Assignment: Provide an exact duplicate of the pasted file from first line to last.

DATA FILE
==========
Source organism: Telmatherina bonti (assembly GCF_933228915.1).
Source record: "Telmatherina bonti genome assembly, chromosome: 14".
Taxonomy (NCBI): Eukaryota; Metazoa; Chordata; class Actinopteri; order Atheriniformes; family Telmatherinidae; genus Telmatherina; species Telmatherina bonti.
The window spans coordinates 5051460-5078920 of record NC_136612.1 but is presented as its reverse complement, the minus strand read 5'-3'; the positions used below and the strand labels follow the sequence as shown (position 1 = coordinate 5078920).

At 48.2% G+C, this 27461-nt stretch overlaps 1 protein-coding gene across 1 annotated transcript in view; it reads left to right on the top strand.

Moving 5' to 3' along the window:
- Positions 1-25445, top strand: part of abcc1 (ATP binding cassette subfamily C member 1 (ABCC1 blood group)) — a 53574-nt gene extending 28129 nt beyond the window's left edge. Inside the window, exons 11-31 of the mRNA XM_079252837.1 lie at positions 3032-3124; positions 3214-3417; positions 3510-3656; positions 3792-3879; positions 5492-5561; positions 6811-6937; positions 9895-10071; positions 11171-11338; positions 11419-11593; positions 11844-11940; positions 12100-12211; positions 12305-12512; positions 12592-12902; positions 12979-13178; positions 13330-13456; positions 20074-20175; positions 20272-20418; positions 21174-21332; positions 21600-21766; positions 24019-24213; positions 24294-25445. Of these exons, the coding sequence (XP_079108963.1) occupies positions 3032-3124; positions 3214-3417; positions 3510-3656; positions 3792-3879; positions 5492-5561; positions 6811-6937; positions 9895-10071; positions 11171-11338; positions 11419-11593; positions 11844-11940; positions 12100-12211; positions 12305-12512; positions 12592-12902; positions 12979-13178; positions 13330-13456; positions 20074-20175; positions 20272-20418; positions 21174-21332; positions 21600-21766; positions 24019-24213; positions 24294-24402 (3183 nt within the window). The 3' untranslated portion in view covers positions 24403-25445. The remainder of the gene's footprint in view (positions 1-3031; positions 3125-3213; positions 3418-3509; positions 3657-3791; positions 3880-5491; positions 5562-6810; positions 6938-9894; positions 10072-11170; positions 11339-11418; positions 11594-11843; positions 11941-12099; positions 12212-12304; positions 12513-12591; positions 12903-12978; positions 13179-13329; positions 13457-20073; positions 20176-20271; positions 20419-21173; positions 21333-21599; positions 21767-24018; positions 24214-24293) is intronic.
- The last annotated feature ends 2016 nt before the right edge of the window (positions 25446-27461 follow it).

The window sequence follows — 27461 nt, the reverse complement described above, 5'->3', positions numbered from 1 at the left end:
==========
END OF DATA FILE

Source organism: Telmatherina bonti (assembly GCF_933228915.1).
Source record: "Telmatherina bonti genome assembly, chromosome: 14".
Taxonomy (NCBI): Eukaryota; Metazoa; Chordata; class Actinopteri; order Atheriniformes; family Telmatherinidae; genus Telmatherina; species Telmatherina bonti.
The window spans coordinates 5051460-5078920 of record NC_136612.1 but is presented as its reverse complement, the minus strand read 5'-3'; the positions used below and the strand labels follow the sequence as shown (position 1 = coordinate 5078920).

At 48.2% G+C, this 27461-nt stretch overlaps 1 protein-coding gene across 1 annotated transcript in view; it reads left to right on the top strand.

Moving 5' to 3' along the window:
- Positions 1-25445, top strand: part of abcc1 (ATP binding cassette subfamily C member 1 (ABCC1 blood group)) — a 53574-nt gene extending 28129 nt beyond the window's left edge. Inside the window, exons 11-31 of the mRNA XM_079252837.1 lie at positions 3032-3124; positions 3214-3417; positions 3510-3656; positions 3792-3879; positions 5492-5561; positions 6811-6937; positions 9895-10071; positions 11171-11338; positions 11419-11593; positions 11844-11940; positions 12100-12211; positions 12305-12512; positions 12592-12902; positions 12979-13178; positions 13330-13456; positions 20074-20175; positions 20272-20418; positions 21174-21332; positions 21600-21766; positions 24019-24213; positions 24294-25445. Of these exons, the coding sequence (XP_079108963.1) occupies positions 3032-3124; positions 3214-3417; positions 3510-3656; positions 3792-3879; positions 5492-5561; positions 6811-6937; positions 9895-10071; positions 11171-11338; positions 11419-11593; positions 11844-11940; positions 12100-12211; positions 12305-12512; positions 12592-12902; positions 12979-13178; positions 13330-13456; positions 20074-20175; positions 20272-20418; positions 21174-21332; positions 21600-21766; positions 24019-24213; positions 24294-24402 (3183 nt within the window). The 3' untranslated portion in view covers positions 24403-25445. The remainder of the gene's footprint in view (positions 1-3031; positions 3125-3213; positions 3418-3509; positions 3657-3791; positions 3880-5491; positions 5562-6810; positions 6938-9894; positions 10072-11170; positions 11339-11418; positions 11594-11843; positions 11941-12099; positions 12212-12304; positions 12513-12591; positions 12903-12978; positions 13179-13329; positions 13457-20073; positions 20176-20271; positions 20419-21173; positions 21333-21599; positions 21767-24018; positions 24214-24293) is intronic.
- The last annotated feature ends 2016 nt before the right edge of the window (positions 25446-27461 follow it).

The window sequence follows — 27461 nt, the reverse complement described above, 5'->3', positions numbered from 1 at the left end: